Museums are places to see art, attend lectures, and perhaps print a plastic toy.
That's the thinking behind a new show at the Museum of Arts and Design which presents ideas from about 30 designers re-envisioning the role of museums.
Jake Yuzna, co-curator of the show, explained the exhibit shows how both museums and the art of design have gone through a lot of change in the recent decades.
Yuzna said museums are no longer places where people go to see art, but they increasingly play bigger roles with education programs and community initiatives. At the same time, since the 2008 financial crisis, the design community is more multi-disciplinary, he said, and is working more in collaboration with each other. “We see all of those roles changing, and the museum changing as well,” he said.
Keetra Dean Dixon is one of the creators of one installation of the show, a 3-D printer that manufactures objects designed by her, or the public. She explained one of them is an adaptor that would allow children to combine toys that normally wouldn't fit together. “That really questions the marketplace, allowing competitors to work together for free.”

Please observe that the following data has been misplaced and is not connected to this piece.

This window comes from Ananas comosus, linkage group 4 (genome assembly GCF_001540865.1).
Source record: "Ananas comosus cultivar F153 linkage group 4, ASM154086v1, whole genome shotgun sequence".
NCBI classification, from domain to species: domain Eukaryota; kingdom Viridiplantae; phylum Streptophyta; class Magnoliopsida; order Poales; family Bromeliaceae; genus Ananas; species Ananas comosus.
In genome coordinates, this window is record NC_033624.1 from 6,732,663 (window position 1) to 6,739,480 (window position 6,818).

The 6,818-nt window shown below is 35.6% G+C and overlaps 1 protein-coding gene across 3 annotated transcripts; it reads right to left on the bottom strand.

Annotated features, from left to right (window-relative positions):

Prem Krishnamurthy, from the design studio Project Projects, has an installation that displays pieces from museums that are online. He said the idea is to question the role of the physical collection. “What if those works were actually all out there, and people could have them, and could actually use them,” he said. “Where would that take ideas of curating, and knowledge and simply thinking about art?”
After the Museum: The Home Front 2013 is on view through June 9th at the Museum of Arts and Design, on Columbus Circle.